Look after your solar system

Learn how to look after your solar and battery system and what to do if you have any issues.

Solar and battery systems don’t need a lot of maintenance.

There are some things you can do to make sure your system is working well and steps you can take if it has any issues.

Most importantly, when you buy your system, make sure you have good product warranties for all the parts and a workmanship / installation warranty from your installer.

Read more about warranties.

Monitor your system

If your system includes monitoring (as most systems do), it will allow you to check that it’s generating as expected.

The amount of electricity generated each day varies according to the time of year and the weather, but if it is lower than usual on sunny days, there may be something wrong.

Some monitoring systems will tell you automatically if the generation is less than it should be, for example, if there is a problem with excessive shading.

Your inverter may show a fault code if there is an issue.

If you have a battery, the monitoring system will show you if it is charging and discharging regularly.

Learn more about monitoring.

Cleaning and maintenance

Regular maintenance

Regular maintenance will help you to keep your system working and identify any issues before they become problems.

Check your system documentation for a maintenance schedule, or ask your solar retailer or installer what is suitable. You could service your solar system every 2 years.

A solar service should be conducted by an accredited solar installer or qualified electrician and should include:

  • cleaning the solar panels
  • clearing the area around and under the panels
  • testing electrical components
  • inspecting cables, isolator switches and other parts of the system
  • inspecting fault history of the inverter(s) and/or battery.

Cleaning solar panels

The build-up of dirt or debris on your panels can reduce the amount of electricity generated.

Most panels are installed on a slope of at least 10 degrees, so they should self-clean when it rains.

However, cleaning may be needed in some circumstances, such as if the panels are in a very dusty location. You can ask for panel cleaning as part of your professional system service.

You should only allow a qualified person to clean your panels to avoid damage and ensure safety. It can be dangerous to clean your own panels.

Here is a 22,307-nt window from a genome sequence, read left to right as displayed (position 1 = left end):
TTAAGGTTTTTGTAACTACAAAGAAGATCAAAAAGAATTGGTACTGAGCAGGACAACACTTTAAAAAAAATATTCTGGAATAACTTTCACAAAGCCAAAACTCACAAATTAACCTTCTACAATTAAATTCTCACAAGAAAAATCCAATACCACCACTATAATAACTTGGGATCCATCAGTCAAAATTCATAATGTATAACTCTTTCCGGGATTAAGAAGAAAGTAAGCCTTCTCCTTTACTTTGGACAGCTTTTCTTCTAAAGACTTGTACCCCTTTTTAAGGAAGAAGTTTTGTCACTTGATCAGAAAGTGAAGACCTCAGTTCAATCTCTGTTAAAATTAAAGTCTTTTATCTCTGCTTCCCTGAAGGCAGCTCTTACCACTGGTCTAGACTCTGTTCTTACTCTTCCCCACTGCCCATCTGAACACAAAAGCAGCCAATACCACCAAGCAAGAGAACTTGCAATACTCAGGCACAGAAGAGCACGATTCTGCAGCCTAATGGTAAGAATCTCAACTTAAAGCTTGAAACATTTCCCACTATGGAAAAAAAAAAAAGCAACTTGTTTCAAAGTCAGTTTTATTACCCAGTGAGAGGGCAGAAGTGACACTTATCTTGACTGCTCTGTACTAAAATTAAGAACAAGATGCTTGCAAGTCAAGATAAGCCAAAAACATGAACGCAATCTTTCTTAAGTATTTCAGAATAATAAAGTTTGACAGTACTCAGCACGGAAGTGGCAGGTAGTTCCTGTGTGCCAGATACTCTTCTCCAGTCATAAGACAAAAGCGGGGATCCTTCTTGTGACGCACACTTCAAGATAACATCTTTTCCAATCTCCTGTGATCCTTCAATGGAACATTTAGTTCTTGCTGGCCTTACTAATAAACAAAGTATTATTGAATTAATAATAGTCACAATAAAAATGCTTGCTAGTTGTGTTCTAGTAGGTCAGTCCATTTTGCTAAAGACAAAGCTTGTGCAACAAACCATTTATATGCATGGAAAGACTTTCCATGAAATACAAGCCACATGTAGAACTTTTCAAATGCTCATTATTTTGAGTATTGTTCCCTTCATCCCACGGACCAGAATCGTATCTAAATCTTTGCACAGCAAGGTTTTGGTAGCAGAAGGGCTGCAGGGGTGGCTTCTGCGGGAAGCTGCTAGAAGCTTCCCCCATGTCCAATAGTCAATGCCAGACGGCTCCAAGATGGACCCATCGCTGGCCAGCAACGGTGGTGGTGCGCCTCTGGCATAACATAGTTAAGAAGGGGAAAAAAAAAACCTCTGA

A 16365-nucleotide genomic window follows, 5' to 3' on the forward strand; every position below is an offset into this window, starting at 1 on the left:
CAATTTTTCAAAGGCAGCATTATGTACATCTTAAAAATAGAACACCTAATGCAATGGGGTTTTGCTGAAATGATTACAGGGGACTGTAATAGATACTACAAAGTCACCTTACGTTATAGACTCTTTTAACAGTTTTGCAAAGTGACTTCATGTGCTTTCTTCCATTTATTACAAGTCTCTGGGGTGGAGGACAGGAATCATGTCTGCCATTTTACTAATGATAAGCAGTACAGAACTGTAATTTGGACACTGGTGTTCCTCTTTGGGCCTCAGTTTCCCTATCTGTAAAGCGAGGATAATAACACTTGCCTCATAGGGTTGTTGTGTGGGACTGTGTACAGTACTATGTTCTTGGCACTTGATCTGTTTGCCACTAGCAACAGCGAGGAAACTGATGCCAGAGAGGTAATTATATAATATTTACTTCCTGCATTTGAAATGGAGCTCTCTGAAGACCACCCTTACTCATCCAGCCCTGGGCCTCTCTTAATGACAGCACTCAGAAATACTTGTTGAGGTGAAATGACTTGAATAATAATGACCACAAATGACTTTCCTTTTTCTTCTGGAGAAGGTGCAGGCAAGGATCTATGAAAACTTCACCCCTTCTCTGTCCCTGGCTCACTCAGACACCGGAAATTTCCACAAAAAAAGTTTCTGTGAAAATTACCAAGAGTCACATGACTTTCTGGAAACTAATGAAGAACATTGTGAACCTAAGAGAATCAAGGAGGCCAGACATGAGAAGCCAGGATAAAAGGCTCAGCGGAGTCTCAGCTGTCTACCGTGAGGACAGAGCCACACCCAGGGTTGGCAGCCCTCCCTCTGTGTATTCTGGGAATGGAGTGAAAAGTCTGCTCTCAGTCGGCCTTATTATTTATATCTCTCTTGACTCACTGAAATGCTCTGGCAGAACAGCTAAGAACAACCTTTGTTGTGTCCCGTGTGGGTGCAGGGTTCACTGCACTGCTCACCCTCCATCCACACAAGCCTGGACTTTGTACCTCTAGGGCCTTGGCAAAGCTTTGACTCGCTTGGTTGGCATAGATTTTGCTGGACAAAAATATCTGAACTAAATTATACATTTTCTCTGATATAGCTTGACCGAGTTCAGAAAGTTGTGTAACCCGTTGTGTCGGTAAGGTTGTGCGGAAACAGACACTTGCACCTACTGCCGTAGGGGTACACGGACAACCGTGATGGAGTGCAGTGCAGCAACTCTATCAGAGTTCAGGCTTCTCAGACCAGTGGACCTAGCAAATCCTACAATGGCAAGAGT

Reduce shade over solar panels

The amount of electricity generated by your solar panels may be affected by shade from nearby trees or vegetation. Shading varies throughout the day and the year. There tends to be more shade on panels in winter or early and late in the day when the sun is lower.

If you need to cut back branches, use a qualified arborist or landscaper. To maintain a large tree, you may need permission from your local council or government.

What to do if your system is not working as expected

  1. If you suspect a problem, look for any signs of a fault or reduced generation through your monitoring app.
  2. If your system is not working as well as it should, contact your solar retailer or installer. They should be able to check your system for faults. If you are within the warranty period, this should be free.
  3. If you can’t get hold of your solar retailer or installer, you can try contacting the manufacturers directly.
  4. If you can’t resolve an issue with your solar retailer, installer or manufacturer, read about dispute resolution.

Potential problems

If your system is not operating as expected, possible reasons include:

  • inverter faults
  • battery faults
  • incorrect installation
  • faulty wiring or isolator switch
  • faulty or damaged solar panels.

Solar panels are designed to withstand the Australian climate. However, extreme weather events, accidents and vandalism can result in damage to the system.

All these issues will require an accredited installer or electrician to fix them. Your first point of contact should always be your solar or battery retailer or installer.

Repairing your solar system

Repairs to solar or battery systems should only be attempted by an accredited electrician. Even if your electricity mains are switched off, your solar system is still energised and could cause electric shock or electrocution.